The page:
Royal Navy sacks enough sailors on drugs in four years to fill a WARSHIP, shocking figures reveal
By Eddie Wrenn
Last updated at 4:28 PM on 13th February 2012
63 sailors tested positive for drugs since 2007
All but four were discharged from duty
Drug tests revealed sailors had used cocaine, ecstasy, cannabis and steroids
Ships including HMS Ark Royal and HMS Cumberland were involved
The Royal Navy has dismissed enough sailors for drug offences in the last four years that it could have manned an entire warship with the disgraced crew.
A total of 63 sailors tested positive for illegal substances – including ecstasy and cocaine – between October 2007 and July 2011.
Some of the sailors who failed the drug tests were serving on some of the Navy’s most prestigious ships, including the HMS Royal Ark.
The sailors include two women, aged 22 and 23, who tested positive for cocaine on the HMS Ark Royal in March last year – just four days before the aircraft carrier was decommissioned in Portsmouth.
The figures, released under the Freedom of Information Act, also reveal a male Leading Seaman, aged 26, tested positive for cocaine on HMS Westminster.
If those 63 sailors had not lost their positions, they could have manned a typical minesweeper, which generally has a crew of 30 to 40, between them.
A male sailor tested positive for a steroid while aboard the frigate HMS Cumberland in Abu Dhabi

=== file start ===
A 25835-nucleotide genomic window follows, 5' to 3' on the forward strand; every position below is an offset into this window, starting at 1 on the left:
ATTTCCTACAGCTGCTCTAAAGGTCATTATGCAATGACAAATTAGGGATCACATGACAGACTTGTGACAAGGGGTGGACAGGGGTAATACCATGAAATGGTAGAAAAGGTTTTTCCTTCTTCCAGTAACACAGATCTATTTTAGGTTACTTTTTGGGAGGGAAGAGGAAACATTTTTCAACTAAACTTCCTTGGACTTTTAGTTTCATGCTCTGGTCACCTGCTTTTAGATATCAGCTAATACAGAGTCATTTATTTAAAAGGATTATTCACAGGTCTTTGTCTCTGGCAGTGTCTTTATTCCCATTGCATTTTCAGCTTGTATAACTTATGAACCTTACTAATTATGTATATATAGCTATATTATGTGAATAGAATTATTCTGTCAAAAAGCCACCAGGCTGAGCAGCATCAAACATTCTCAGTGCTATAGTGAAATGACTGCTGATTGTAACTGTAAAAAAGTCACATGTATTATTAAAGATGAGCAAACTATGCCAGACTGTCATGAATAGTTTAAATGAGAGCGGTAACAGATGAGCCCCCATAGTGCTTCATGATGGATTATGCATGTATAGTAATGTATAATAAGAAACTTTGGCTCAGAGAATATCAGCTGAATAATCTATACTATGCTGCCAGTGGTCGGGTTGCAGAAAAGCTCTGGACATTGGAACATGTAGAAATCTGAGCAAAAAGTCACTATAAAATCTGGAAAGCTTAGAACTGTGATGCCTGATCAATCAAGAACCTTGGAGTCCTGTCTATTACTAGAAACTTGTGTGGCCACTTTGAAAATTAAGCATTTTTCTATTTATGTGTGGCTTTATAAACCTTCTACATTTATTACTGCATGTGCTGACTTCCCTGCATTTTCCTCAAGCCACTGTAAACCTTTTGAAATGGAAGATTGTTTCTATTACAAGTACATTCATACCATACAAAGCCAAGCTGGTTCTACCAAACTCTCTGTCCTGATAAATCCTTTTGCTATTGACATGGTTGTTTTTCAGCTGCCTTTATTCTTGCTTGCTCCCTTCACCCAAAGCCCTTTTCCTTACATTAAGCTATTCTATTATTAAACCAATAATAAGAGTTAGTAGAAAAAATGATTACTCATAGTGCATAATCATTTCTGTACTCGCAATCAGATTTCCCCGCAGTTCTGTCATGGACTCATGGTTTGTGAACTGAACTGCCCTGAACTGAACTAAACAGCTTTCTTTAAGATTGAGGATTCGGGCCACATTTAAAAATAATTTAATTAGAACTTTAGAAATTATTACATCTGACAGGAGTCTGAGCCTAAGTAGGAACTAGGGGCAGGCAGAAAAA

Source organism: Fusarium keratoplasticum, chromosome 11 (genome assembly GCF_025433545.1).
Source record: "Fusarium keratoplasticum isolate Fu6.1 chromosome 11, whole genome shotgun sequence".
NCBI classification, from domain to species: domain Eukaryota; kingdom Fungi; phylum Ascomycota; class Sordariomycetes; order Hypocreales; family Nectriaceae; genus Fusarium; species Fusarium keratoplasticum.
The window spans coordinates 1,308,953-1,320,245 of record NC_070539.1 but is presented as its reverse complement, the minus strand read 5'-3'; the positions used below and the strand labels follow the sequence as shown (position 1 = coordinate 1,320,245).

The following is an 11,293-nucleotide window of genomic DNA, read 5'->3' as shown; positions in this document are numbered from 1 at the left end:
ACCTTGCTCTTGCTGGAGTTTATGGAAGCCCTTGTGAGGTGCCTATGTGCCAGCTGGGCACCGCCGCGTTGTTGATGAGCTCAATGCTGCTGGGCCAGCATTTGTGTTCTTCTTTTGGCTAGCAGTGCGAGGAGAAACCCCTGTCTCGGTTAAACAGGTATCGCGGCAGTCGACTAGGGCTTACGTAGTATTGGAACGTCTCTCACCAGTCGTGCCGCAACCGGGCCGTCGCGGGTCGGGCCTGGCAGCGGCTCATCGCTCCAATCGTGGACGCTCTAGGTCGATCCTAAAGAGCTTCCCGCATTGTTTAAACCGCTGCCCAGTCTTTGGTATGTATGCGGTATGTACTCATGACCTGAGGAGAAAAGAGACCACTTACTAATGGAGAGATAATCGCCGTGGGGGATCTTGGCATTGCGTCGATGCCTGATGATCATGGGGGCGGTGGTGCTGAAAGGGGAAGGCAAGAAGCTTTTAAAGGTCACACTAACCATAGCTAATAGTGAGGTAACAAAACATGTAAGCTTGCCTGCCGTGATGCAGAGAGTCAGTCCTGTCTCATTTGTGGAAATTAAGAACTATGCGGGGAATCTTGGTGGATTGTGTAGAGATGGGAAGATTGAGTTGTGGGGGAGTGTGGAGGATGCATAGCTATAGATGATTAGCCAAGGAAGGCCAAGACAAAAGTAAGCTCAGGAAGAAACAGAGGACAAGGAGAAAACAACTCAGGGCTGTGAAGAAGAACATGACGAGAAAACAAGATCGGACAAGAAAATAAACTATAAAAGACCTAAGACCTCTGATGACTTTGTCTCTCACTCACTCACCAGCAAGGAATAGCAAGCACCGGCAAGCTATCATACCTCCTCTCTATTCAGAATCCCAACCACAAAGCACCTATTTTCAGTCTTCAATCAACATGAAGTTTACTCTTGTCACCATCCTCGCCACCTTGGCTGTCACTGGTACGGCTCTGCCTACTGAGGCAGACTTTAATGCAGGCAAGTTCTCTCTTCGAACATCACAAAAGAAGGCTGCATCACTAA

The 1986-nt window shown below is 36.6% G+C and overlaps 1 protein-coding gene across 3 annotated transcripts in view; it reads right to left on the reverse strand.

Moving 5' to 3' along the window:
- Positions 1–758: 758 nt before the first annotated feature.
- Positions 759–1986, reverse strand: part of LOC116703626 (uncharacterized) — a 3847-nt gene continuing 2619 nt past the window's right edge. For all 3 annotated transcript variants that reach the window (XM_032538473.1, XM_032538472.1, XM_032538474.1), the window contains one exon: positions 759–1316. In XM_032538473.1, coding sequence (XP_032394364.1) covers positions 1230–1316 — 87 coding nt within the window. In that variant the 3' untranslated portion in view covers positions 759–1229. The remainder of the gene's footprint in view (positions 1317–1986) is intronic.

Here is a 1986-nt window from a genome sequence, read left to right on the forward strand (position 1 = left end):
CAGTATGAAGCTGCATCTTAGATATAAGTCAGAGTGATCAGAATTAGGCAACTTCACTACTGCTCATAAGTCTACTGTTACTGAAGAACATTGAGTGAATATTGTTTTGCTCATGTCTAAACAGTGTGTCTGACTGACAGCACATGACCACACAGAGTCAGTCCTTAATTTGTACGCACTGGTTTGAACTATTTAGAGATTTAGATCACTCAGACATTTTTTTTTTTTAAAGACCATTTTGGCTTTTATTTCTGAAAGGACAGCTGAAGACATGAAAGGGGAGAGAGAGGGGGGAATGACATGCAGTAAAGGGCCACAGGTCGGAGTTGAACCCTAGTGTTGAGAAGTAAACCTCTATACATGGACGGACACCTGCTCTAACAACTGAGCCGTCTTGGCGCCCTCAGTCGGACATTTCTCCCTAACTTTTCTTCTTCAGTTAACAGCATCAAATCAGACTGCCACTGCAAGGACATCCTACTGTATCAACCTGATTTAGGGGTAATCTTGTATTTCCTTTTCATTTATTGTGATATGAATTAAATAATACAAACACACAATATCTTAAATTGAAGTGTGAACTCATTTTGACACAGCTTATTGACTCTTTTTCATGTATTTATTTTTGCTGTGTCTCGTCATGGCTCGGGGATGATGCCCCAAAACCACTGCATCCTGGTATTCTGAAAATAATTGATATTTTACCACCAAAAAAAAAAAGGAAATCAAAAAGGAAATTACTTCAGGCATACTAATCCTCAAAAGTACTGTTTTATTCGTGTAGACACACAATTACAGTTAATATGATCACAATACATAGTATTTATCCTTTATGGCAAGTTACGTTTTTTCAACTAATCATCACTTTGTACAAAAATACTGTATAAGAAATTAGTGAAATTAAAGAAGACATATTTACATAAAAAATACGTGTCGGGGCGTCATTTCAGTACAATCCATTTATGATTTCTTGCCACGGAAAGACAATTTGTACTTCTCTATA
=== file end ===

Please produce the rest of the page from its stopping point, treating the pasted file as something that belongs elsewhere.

29 sailors were discharged between October 2010 and September 2011 for a variety of offences, including taking cocaine and ecstasy.
All but one of the sailors caught using drugs last year were in the UK at the time. The exception was a male rating, 23, who was sacked after testing positive for the steroid nandrolone while aboard the frigate HMS Cumberland in Abu Dhabi.
The Royal Navy, like the Army and RAF, has a strict anti-drugs policy and sailors have to take regular tests.
Those who fail can expect to lose their job.
A navy spokesman said: ‘We have a robust anti-drugs policy and will not tolerate misuse of drugs by personnel in any form.
‘We maintain a comprehensive programme of compulsory random drugs testing to ensure maximum deterrence.
‘All navy service personnel, wherever they are serving – ship, shore establishment or on operations – are liable for random compulsory drug testing.
‘Administrative discharge is the normal consequence of a positive test.
‘The procedure allows those who test positive to make a representation against discharge and to contest the results if they wish.
‘They will be reinstated if vindicated.’
From October 2010 to July 2011, 29 sailors failed tests – 16 of which were positive for cocaine and 12 for cannabis.
All 29 sailors were sacked.
12 sailors were convicted between October 2007 and September 2008, 15 sailors were convicted between October 2008 and September 2009, and seven were convicted from October 2009 to September 2010.
Of those 34 sailors, all but four were sacked.